Wednesday, June 10, 2015

"Apprecia-Bill" at EFCA Now

Bill, me, and my friend Isaac at the most
 recent Allegheny District Conference
EFCA Now has published an article I've written about Bill Hamel, the retiring president of the EFCA.

It begins like this:
I’ve been an EFCA pastor now at the same church for nearly two decades, and Bill Hamel is the only EFCA president I’ve ever known. The weekend I candidated, in 1998, happened to coincide with the Allegheny District Conference in the next town over, where recently elected Bill was the main speaker. So, I got to meet the rookie president right when I was being called to be a rookie pastor. I’ve been watching him in action ever since.
A month after that first meeting, Bill was present at my graduation from TEDS; and then a month after that, I saw him at my first EFCA National Conference. And he remembered my name every single time. He’s just that kind of a guy.
I’ve kept my eye on Bill over these last 17 years and consider him a role model from afar. While he’s never sat me down and directly mentored me, I’ve learned a lot from simply observing how he pastors as he presides.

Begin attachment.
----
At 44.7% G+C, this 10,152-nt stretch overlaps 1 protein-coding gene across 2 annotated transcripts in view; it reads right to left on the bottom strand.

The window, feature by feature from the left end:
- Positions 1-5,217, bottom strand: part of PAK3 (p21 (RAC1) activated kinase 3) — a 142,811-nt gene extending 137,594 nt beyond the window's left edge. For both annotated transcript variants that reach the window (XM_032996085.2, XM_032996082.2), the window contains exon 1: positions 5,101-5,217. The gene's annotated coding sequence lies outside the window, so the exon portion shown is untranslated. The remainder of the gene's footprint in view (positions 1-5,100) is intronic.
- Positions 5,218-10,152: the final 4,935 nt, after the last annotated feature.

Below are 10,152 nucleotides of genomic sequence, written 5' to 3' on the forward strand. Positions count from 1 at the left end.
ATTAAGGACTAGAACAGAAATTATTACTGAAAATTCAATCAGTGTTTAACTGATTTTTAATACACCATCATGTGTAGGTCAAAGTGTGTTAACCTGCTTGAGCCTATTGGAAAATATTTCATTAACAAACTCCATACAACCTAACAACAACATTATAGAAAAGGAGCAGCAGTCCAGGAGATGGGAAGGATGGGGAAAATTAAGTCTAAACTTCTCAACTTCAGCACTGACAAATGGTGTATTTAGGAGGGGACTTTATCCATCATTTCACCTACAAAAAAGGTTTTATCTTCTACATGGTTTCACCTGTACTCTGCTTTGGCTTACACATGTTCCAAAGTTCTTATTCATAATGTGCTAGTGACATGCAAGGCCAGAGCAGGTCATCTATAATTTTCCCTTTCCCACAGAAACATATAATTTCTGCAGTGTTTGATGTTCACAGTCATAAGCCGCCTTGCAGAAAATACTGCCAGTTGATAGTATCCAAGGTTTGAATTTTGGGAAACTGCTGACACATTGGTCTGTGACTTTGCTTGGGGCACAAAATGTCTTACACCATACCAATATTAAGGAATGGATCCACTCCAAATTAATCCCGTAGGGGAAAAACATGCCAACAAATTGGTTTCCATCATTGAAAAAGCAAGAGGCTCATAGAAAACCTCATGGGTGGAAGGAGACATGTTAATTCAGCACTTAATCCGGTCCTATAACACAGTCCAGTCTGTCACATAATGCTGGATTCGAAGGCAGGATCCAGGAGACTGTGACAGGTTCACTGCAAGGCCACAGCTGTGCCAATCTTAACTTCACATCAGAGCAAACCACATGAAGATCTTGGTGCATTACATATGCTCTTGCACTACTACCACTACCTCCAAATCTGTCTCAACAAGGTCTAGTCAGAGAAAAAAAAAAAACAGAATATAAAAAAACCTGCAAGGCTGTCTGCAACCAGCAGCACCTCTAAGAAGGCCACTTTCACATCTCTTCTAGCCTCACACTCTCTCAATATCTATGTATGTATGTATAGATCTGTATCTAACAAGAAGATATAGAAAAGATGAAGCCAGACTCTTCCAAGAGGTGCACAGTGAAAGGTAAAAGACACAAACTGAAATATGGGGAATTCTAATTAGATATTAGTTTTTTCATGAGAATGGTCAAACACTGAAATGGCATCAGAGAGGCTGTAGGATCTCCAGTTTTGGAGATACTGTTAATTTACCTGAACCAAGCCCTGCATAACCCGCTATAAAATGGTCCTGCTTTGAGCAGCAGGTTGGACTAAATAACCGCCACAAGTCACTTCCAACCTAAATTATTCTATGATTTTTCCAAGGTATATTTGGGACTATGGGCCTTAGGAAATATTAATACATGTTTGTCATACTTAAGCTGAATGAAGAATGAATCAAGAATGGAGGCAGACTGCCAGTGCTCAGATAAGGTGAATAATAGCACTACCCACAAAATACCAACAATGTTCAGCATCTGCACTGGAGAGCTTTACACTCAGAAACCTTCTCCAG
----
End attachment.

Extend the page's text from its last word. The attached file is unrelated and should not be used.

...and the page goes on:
Then I list some of the qualities about Bill that I have grown to appreciate including his accessibility, humility, and discernment.

One of the paragraphs I originally wrote about Bill's humility that didn't fit in the final article was about being how Bill sees himself as a "nose tackle" in ministry:
I’ve noted Bill’s humility in his team-building, as well. Bill gathers gifted people and then gives them a platform for ministry. It would be easy for the President to take the best spots and slots at things like EFCA One, but I’ve seen Bill consistently maneuver others to the forefront and spotlight. That is a sign of strength, not weakness. I love that there is no one sole “face of the EFCA.” On a smaller scale, I have sought to develop our ministry team here so that I’m not the sole face or voice of Lanse Free Church. It’s not easy, but Bill has provided an good example. I’ve heard him liken his role to that of a nose-tackle in football. I don’t know much about football, but from what I understand, it means that he doesn’t get much of the glory (like a quarterback might) and that he takes the brunt of most of the hits for the team, but he does it for the good of the whole team. Humility.
Read the whole thing.